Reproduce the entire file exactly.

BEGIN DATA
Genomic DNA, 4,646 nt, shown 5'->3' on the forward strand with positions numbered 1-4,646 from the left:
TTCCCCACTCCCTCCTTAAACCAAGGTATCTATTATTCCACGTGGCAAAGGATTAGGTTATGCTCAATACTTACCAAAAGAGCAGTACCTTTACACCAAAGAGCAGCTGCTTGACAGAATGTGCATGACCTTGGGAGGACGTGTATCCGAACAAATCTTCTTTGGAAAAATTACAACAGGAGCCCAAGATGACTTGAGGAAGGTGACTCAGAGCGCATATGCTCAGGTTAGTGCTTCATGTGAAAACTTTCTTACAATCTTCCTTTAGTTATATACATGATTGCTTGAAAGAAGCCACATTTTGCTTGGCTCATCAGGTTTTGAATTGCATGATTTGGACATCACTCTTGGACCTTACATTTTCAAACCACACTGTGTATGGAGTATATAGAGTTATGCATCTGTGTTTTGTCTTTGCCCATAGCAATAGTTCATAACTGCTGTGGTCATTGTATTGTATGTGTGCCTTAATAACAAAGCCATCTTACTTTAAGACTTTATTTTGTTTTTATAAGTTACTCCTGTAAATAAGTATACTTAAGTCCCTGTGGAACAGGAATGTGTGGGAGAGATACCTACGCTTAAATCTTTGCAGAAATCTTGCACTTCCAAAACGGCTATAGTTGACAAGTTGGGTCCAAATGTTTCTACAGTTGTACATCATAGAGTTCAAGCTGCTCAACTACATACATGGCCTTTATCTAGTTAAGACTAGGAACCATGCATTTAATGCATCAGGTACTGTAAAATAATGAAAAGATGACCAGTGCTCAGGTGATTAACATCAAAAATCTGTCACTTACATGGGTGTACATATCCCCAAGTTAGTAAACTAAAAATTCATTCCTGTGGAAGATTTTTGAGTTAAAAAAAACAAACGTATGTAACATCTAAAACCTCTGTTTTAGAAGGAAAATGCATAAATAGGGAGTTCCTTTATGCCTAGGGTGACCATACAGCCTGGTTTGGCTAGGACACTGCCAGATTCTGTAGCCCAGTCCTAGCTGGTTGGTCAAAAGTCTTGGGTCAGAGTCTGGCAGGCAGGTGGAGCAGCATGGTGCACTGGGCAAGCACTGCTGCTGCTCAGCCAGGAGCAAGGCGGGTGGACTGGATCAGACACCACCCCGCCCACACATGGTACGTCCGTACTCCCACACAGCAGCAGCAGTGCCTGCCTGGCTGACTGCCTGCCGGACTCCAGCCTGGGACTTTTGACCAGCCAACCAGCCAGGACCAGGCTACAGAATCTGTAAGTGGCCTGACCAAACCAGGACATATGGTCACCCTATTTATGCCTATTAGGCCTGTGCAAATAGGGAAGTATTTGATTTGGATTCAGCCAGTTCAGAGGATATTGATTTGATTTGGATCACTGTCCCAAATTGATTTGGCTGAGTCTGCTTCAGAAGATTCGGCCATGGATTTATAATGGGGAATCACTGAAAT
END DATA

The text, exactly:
Genomic DNA, 4,646 nt, shown 5'->3' on the forward strand with positions numbered 1-4,646 from the left:
TTCCCCACTCCCTCCTTAAACCAAGGTATCTATTATTCCACGTGGCAAAGGATTAGGTTATGCTCAATACTTACCAAAAGAGCAGTACCTTTACACCAAAGAGCAGCTGCTTGACAGAATGTGCATGACCTTGGGAGGACGTGTATCCGAACAAATCTTCTTTGGAAAAATTACAACAGGAGCCCAAGATGACTTGAGGAAGGTGACTCAGAGCGCATATGCTCAGGTTAGTGCTTCATGTGAAAACTTTCTTACAATCTTCCTTTAGTTATATACATGATTGCTTGAAAGAAGCCACATTTTGCTTGGCTCATCAGGTTTTGAATTGCATGATTTGGACATCACTCTTGGACCTTACATTTTCAAACCACACTGTGTATGGAGTATATAGAGTTATGCATCTGTGTTTTGTCTTTGCCCATAGCAATAGTTCATAACTGCTGTGGTCATTGTATTGTATGTGTGCCTTAATAACAAAGCCATCTTACTTTAAGACTTTATTTTGTTTTTATAAGTTACTCCTGTAAATAAGTATACTTAAGTCCCTGTGGAACAGGAATGTGTGGGAGAGATACCTACGCTTAAATCTTTGCAGAAATCTTGCACTTCCAAAACGGCTATAGTTGACAAGTTGGGTCCAAATGTTTCTACAGTTGTACATCATAGAGTTCAAGCTGCTCAACTACATACATGGCCTTTATCTAGTTAAGACTAGGAACCATGCATTTAATGCATCAGGTACTGTAAAATAATGAAAAGATGACCAGTGCTCAGGTGATTAACATCAAAAATCTGTCACTTACATGGGTGTACATATCCCCAAGTTAGTAAACTAAAAATTCATTCCTGTGGAAGATTTTTGAGTTAAAAAAAACAAACGTATGTAACATCTAAAACCTCTGTTTTAGAAGGAAAATGCATAAATAGGGAGTTCCTTTATGCCTAGGGTGACCATACAGCCTGGTTTGGCTAGGACACTGCCAGATTCTGTAGCCCAGTCCTAGCTGGTTGGTCAAAAGTCTTGGGTCAGAGTCTGGCAGGCAGGTGGAGCAGCATGGTGCACTGGGCAAGCACTGCTGCTGCTCAGCCAGGAGCAAGGCGGGTGGACTGGATCAGACACCACCCCGCCCACACATGGTACGTCCGTACTCCCACACAGCAGCAGCAGTGCCTGCCTGGCTGACTGCCTGCCGGACTCCAGCCTGGGACTTTTGACCAGCCAACCAGCCAGGACCAGGCTACAGAATCTGTAAGTGGCCTGACCAAACCAGGACATATGGTCACCCTATTTATGCCTATTAGGCCTGTGCAAATAGGGAAGTATTTGATTTGGATTCAGCCAGTTCAGAGGATATTGATTTGATTTGGATCACTGTCCCAAATTGATTTGGCTGAGTCTGCTTCAGAAGATTCGGCCATGGATTTATAATGGGGAATCACTGAAAT